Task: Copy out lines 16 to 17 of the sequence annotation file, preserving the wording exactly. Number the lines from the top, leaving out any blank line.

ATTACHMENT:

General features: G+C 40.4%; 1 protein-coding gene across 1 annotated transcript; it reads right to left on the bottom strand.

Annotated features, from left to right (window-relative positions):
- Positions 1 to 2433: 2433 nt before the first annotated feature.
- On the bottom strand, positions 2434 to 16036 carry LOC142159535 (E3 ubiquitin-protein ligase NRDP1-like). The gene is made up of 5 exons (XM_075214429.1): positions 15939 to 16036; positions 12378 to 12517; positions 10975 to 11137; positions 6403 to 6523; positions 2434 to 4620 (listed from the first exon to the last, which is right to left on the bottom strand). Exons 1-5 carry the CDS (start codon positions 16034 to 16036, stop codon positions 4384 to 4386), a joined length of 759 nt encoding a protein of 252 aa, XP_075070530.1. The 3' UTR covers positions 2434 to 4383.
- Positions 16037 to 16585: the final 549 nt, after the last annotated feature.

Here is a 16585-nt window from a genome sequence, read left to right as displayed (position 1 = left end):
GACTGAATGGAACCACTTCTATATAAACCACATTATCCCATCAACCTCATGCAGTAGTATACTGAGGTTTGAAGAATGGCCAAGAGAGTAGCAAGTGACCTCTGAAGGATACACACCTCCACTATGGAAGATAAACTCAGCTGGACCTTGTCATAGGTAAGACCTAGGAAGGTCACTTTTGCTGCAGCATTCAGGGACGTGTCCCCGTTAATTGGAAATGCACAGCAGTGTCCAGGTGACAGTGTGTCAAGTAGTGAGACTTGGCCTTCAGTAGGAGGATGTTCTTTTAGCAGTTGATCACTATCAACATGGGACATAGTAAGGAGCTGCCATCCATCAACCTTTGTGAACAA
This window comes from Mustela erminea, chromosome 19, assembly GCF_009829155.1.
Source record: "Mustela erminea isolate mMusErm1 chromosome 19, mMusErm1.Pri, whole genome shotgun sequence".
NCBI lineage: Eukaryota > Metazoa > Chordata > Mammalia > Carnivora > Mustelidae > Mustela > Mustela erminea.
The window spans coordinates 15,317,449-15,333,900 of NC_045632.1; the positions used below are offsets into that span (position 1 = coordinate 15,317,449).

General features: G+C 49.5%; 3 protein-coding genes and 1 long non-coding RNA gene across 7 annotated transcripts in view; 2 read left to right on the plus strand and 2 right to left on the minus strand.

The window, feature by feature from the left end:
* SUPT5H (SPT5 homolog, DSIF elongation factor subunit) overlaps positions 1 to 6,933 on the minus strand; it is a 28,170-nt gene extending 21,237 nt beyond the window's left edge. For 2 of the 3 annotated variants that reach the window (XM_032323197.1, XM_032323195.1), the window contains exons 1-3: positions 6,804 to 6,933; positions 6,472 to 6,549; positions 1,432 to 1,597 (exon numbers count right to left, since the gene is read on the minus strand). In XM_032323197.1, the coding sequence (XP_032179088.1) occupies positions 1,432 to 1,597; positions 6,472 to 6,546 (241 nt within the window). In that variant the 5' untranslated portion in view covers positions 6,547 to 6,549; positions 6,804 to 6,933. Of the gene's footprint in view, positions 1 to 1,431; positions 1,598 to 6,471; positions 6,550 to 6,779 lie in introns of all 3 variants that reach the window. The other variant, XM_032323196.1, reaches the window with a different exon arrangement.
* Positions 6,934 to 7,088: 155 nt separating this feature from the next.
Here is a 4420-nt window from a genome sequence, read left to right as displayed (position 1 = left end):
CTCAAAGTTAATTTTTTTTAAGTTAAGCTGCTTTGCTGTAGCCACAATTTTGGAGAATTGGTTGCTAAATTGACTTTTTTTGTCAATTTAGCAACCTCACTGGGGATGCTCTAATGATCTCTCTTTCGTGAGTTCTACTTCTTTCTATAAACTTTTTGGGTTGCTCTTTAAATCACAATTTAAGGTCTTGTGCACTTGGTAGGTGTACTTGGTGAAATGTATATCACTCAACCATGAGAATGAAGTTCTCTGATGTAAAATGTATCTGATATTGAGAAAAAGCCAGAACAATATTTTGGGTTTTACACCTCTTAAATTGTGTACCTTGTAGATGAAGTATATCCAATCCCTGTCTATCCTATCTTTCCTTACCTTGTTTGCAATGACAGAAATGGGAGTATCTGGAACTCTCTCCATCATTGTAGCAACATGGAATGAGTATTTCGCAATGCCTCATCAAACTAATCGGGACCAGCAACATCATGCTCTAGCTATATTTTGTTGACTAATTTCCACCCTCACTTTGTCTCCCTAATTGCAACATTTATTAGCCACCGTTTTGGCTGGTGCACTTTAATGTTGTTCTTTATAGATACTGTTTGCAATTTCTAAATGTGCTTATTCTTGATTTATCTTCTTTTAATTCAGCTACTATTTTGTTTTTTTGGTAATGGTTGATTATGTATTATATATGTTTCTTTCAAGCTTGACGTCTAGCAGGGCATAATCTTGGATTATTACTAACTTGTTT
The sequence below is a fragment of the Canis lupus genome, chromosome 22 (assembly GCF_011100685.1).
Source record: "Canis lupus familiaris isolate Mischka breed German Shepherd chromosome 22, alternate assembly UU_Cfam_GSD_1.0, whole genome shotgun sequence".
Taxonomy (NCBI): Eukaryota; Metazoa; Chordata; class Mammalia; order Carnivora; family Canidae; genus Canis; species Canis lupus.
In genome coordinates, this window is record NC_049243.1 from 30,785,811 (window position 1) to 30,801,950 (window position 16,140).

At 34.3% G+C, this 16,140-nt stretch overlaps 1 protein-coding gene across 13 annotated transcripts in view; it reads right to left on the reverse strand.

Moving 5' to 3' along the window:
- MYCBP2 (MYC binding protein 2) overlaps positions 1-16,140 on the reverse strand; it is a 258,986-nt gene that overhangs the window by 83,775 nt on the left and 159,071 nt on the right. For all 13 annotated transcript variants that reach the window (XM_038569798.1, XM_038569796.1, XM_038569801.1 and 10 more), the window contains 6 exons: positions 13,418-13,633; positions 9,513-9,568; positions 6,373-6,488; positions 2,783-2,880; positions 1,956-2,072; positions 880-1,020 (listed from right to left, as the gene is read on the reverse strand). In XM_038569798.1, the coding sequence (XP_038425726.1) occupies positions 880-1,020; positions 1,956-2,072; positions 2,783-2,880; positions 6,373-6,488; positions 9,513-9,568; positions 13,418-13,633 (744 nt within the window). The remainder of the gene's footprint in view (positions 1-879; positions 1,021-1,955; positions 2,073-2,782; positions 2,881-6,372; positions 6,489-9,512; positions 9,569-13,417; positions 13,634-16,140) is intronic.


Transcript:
Here is a 4420-nt window from a genome sequence, read left to right as displayed (position 1 = left end):
CTCAAAGTTAATTTTTTTTAAGTTAAGCTGCTTTGCTGTAGCCACAATTTTGGAGAATTGGTTGCTAAATTGACTTTTTTTGTCAATTTAGCAACCTCACTGGGGATGCTCTAATGATCTCTCTTTCGTGAGTTCTACTTCTTTCTATAAACTTTTTGGGTTGCTCTTTAAATCACAATTTAAGGTCTTGTGCACTTGGTAGGTGTACTTGGTGAAATGTATATCACTCAACCATGAGAATGAAGTTCTCTGATGTAAAATGTATCTGATATTGAGAAAAAGCCAGAACAATATTTTGGGTTTTACACCTCTTAAATTGTGTACCTTGTAGATGAAGTATATCCAATCCCTGTCTATCCTATCTTTCCTTACCTTGTTTGCAATGACAGAAATGGGAGTATCTGGAACTCTCTCCATCATTGTAGCAACATGGAATGAGTATTTCGCAATGCCTCATCAAACTAATCGGGACCAGCAACATCATGCTCTAGCTATATTTTGTTGACTAATTTCCACCCTCACTTTGTCTCCCTAATTGCAACATTTATTAGCCACCGTTTTGGCTGGTGCACTTTAATGTTGTTCTTTATAGATACTGTTTGCAATTTCTAAATGTGCTTATTCTTGATTTATCTTCTTTTAATTCAGCTACTATTTTGTTTTTTTGGTAATGGTTGATTATGTATTATATATGTTTCTTTCAAGCTTGACGTCTAGCAGGGCATAATCTTGGATTATTACTAACTTGTTT